Become a Member

Get access to more than 30 brands, premium video, exclusive content, events, mapping, and more.

Already have an account? Sign In

Become a Member

Get access to more than 30 brands, premium video, exclusive content, events, mapping, and more.

Already have an account? Sign In

Brands

Getting Started

Ask a Trainer: What Should I Be Doing in January and February?

What you should focus on in swim, bike, and run now, so you can have an amazing race season later.

For access to all of our training, gear, and race coverage, plus exclusive training plans, FinisherPix photos, event discounts, and GPS apps, sign up for Outside+.

This time of year is all about either building strength or ironing out quirks in technique, so when the main part of race season hits you’ll have strong muscles and great form for more intense training.

In terms of the different disciplines, this might look like:

Swim

Early season is the perfect time to have some swim analysis done. Get your coach or strong swimmer pal to watch you swim and help identify the main flaws in your stroke and your drills. By building corrective drills into your workouts, you should start swimming more efficiently before the real heavy swim volume or intensity starts.

RELATED: Lacking Swim Progress? Try this Short Technique-Focused Block

Bike

For the majority of us, the early season coincides with unpredictable weather, so it’s a good time to get into the gym for some strength and conditioning work (focusing on quads, glutes, etc.), and do over-gear work on the trainer (big-ring, low-cadence stuff). Both have the benefit of building the “über pumper” leg muscles that should set you up for some pretty fast bike splits come race season.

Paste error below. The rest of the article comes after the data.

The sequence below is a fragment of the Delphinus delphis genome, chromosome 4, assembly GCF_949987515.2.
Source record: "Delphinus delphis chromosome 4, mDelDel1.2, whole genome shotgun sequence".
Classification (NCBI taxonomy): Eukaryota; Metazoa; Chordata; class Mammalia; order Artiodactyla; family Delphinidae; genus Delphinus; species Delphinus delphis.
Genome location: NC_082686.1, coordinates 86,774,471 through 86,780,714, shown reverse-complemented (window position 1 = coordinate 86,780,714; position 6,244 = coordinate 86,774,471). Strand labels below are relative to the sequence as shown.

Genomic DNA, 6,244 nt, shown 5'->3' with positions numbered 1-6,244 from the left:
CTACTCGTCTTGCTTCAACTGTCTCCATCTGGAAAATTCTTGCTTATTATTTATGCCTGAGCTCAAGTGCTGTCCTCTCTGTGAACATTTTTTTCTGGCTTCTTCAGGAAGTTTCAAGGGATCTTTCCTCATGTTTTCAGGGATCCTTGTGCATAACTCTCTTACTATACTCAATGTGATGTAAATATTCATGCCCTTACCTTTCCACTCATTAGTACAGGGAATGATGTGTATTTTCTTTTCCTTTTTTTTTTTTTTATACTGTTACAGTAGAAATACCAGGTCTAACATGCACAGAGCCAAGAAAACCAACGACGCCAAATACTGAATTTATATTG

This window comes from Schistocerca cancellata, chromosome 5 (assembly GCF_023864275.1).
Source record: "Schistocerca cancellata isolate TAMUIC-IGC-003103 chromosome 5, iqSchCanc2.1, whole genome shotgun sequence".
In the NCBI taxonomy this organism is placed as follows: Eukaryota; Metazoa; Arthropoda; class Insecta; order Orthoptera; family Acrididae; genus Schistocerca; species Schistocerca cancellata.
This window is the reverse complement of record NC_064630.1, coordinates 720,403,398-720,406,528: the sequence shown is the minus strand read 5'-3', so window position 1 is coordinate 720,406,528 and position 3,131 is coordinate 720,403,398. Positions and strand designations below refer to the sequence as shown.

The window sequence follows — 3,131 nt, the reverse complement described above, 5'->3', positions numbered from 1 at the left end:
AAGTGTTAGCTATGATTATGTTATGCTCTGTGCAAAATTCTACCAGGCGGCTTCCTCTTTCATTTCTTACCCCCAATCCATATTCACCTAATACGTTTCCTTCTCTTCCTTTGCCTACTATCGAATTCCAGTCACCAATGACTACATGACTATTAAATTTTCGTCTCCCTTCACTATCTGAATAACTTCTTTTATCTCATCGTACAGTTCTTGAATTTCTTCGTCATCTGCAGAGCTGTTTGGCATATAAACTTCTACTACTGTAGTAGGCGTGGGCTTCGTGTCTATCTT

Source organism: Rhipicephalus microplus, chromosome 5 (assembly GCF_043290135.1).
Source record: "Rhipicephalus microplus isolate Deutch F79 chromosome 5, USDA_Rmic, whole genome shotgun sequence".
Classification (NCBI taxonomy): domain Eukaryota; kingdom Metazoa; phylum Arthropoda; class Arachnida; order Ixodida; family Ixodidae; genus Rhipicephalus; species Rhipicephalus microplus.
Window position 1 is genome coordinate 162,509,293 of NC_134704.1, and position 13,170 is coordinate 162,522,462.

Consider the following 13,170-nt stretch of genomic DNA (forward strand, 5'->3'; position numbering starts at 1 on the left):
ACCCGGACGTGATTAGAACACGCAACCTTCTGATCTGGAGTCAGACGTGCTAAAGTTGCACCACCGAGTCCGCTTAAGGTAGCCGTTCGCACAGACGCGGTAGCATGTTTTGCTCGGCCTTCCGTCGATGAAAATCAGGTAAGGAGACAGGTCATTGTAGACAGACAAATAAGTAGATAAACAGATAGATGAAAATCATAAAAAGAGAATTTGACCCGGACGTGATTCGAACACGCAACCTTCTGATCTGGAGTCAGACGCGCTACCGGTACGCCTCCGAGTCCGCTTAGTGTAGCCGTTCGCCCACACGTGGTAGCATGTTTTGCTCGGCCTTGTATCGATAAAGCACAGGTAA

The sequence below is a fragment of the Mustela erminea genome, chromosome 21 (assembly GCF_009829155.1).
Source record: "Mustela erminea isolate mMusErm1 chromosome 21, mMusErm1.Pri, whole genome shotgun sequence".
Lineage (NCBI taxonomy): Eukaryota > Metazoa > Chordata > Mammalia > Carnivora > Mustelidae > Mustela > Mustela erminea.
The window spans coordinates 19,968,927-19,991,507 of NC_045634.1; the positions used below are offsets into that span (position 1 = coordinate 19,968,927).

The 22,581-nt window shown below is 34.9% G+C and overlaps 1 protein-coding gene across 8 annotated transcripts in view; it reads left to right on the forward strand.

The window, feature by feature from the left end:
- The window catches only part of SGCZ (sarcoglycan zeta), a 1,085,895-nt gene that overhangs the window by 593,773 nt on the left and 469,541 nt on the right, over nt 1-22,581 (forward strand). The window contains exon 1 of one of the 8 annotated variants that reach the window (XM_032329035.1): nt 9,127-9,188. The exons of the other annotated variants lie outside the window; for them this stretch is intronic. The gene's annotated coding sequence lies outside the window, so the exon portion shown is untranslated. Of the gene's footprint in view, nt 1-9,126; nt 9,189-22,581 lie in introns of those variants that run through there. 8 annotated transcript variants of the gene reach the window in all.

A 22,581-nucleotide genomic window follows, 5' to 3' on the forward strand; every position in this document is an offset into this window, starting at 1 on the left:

RELATED: Strength Training for Triathletes

Run

I am a big fan of logging solid early season miles in zone 2—this has the dual benefit of building your run stamina/aerobic base and chipping away at the off-season pounds that have been creeping up. Every long run should start with 10 minutes of running drills (e.g. butt kicks, bounding, strides, etc.) with the purpose of embedding the required good form into your long runs.

RELATED: Why Triathletes Should Train in Zone 2

This early-season advice for triathletes comes from coach Steven Moody. Dublin-based Moody is Triathlon Ireland’s 2017 coach of the year. He has 15 years of experience and is Triathlon Ireland, ITU Level 2, and Ironman U certified. Moody can be found at Smartendurancesolutions.com.